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Fredrick Jones Jr v. Mike Mcdonald

February 23, 2011


The opinion of the court was delivered by: Sheila K. Oberto United States Magistrate Judge


(DOC. 18)




Petitioner is a state prisoner proceeding pro se and in forma pauperis with a petition for writ of habeas corpus pursuant to 28 U.S.C. § 2254. The matter has been referred to the Magistrate Judge pursuant to 28 U.S.C.§ 636(b)(1) and Local Rules 302 and 303. Pending before the Court is Respondent's motion to dismiss the petition because it is a mixed petition containing both exhausted and unexhausted claims. The motion was filed on October 15, 2010. Petitioner filed an opposition and an amended opposition on December 6, 2010, and January 19, 2011. No reply was filed by Respondent.

I. Substitution of Mike McDonald, Warden of High Desert

State Prison, as Respondent

In this proceeding, the officer who has custody of the petitioner must be named as the respondent. 28 U.S.C. § 2242; Rule 2(a) of the Rules Governing Section 2254 Cases in the District Courts (Habeas Rules). This is because the respondent must have the power or authority to provide the relief to which a petitioner is entitled. Smith v. Idaho, 392 F.3d 350, 355 n. 3 (9th Cir. 2004). A failure to name the proper respondent destroys personal jurisdiction. Stanley v. California Supreme Court, 21 F.3d 359, 360 (9th Cir. 1994).

However, personal jurisdiction, including the requirement of naming the technically correct custodian under § 2242 and the Habeas Rules, may be forfeited or waived on behalf of the immediate custodian by the relevant government entity, such as the state in a § 2254 proceeding. Smith v. Idaho, 392 F.3d 350, 355-56, 356 n.4 (9th Cir. 2004). A court has the discretion to avoid delay and waste of the resources of the court and the parties by recognizing a waiver instead of requiring formal amendment of the petition by the petitioner. Id. at 356 n.6.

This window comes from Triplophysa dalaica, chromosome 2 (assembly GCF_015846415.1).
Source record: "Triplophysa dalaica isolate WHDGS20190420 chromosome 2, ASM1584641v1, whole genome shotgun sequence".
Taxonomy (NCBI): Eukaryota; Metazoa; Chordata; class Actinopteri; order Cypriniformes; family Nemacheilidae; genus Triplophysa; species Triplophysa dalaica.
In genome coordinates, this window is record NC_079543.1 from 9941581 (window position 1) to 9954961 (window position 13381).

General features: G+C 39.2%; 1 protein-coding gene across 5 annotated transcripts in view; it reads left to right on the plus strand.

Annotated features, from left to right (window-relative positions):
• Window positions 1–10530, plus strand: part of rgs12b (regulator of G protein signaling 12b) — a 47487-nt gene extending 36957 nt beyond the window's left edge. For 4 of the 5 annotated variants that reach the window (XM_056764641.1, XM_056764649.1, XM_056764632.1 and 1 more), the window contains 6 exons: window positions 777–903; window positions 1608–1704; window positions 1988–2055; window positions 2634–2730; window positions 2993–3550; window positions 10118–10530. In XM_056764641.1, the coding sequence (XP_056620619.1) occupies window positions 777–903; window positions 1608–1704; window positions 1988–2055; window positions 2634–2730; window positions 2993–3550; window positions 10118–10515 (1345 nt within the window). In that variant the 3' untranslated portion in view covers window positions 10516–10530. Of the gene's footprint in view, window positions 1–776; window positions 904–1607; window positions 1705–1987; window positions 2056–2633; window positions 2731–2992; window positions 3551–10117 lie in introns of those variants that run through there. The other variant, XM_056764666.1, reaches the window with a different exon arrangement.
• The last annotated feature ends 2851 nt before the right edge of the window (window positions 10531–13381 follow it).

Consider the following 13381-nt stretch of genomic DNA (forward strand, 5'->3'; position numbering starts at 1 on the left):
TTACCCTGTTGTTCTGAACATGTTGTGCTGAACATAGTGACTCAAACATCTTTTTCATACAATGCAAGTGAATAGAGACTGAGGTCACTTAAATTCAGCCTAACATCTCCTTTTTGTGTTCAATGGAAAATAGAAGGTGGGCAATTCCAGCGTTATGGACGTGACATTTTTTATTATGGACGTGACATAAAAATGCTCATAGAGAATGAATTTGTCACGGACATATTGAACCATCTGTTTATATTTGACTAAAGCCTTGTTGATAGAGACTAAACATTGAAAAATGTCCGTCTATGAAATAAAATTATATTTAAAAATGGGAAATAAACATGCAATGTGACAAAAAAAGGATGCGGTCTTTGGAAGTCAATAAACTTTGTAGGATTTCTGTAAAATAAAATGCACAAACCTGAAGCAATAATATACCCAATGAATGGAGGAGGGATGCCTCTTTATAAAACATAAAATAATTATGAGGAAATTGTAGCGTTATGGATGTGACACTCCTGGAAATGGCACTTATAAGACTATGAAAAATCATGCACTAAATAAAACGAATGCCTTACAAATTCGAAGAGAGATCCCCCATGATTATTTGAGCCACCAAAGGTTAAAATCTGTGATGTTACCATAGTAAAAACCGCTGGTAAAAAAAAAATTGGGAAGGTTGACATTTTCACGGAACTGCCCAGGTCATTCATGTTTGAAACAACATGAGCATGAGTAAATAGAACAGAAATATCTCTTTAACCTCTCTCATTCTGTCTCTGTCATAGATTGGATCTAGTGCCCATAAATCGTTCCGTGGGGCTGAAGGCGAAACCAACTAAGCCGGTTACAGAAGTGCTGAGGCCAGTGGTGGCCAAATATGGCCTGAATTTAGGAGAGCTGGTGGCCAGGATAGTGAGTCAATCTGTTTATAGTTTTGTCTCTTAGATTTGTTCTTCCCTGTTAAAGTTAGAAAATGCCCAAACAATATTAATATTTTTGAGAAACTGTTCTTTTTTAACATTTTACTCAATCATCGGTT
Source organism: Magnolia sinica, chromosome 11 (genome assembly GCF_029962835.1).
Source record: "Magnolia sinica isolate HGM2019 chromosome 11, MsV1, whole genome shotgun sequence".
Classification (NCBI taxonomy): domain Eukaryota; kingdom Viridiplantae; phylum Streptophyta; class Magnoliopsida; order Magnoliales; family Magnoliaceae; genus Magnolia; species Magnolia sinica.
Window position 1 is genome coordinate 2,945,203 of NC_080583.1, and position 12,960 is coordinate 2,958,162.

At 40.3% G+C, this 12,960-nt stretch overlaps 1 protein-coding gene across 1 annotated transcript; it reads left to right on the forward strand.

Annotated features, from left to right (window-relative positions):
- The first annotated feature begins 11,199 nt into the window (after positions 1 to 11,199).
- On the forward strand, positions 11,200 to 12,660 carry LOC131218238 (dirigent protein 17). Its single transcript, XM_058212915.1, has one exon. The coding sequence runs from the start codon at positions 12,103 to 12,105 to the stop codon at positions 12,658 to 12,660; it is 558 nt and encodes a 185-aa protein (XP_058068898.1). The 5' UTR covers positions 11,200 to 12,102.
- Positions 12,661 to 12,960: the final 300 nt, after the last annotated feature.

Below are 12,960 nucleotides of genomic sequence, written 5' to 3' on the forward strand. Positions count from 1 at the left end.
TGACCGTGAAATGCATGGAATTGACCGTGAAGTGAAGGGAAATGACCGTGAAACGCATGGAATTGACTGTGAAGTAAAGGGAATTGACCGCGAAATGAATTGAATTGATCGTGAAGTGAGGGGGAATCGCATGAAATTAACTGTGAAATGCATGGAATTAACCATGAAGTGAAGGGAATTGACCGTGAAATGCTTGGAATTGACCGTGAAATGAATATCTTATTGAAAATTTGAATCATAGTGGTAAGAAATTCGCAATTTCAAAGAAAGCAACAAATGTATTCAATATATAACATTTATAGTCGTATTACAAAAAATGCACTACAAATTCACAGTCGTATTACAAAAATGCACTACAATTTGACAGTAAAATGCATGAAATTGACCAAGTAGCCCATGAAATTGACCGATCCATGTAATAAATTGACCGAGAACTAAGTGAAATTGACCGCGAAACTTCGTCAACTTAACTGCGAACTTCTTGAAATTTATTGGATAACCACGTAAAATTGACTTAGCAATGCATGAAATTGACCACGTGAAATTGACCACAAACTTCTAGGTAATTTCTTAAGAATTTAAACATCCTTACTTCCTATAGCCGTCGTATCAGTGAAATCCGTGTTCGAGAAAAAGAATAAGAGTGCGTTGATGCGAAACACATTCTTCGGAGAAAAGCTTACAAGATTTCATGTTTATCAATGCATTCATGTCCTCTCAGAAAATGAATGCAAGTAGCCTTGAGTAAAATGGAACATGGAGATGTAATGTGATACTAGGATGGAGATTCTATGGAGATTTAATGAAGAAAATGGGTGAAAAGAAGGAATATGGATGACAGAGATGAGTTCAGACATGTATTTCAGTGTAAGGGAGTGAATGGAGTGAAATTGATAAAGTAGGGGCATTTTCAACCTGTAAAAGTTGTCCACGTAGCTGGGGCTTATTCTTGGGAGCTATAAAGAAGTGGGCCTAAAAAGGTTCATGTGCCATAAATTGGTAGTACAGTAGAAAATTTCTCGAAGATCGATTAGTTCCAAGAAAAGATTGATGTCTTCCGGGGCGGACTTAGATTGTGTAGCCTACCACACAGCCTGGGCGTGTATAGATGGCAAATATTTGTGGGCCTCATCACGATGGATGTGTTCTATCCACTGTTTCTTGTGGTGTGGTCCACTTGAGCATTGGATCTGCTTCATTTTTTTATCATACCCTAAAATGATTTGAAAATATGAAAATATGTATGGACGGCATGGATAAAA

Here, Petitioner initially named Matthew Tate as the Director of Corrections as Respondent. (Pet. 1.) However, in the motion to dismiss, Respondent states that the proper respondent is Mike McDonald, the current warden of High Desert State Prison, where Petitioner is incarcerated. (Mot. 1:20-21, 28.) Further, the motion is filed on behalf of Respondent Mike McDonald. (Id.) Respondent admits having custody of Petitioner pursuant to the 2004 judgment of the Kings County Superior Court.

(Pet. 1: 23-24.)

The Court concludes that any objection to jurisdiction has been waived. In the exercise of its administrative discretion, the Court finds it appropriate to substitute Warden Mike McDonald as the Respondent in this proceeding.

The Clerk is DIRECTED to substitute Warden Mike McDonald as the Respondent in this proceeding.

II. Proceeding by a Motion to Dismiss Because the petition was filed after April 24, 1996, the effective date of the Antiterrorism and Effective Death Penalty Act of 1996 (AEDPA), the AEDPA applies in this proceeding. Lindh v. Murphy, 521 U.S. 320, 327 (1997), cert. denied, 522 U.S. 1008 (1997); Furman v. Wood, 190 F.3d 1002, 1004 (9 th Cir. 1999).

A district court must award a writ of habeas corpus or issue an order to show cause why it should not be granted unless it appears from the application that the applicant is not entitled thereto. 28 U.S.C. § 2243. Rule 4 of the Rules Governing Section 2254 Cases in the United States District Courts (Habeas Rules) permits the filing of "an answer, motion, or other response," and thus it authorizes the filing of a motion in lieu of an answer in response to a petition. Rule 4, Advisory Committee Notes, 1976 Adoption and 2004 Amendments. This gives the Court the flexibility and discretion initially to forego an answer in the interest of screening out frivolous applications and eliminating the burden that would be placed on a respondent by ordering an unnecessary answer. Advisory Committee Notes, 1976 Adoption. Rule 4 confers upon the Court broad discretion to take "other action the judge may order," including authorizing a respondent to make a motion to dismiss based upon information furnished by respondent, which may show that a petitioner's claims suffer a procedural or jurisdictional infirmity, such as res judicata, failure to exhaust state remedies, or absence of custody. Id.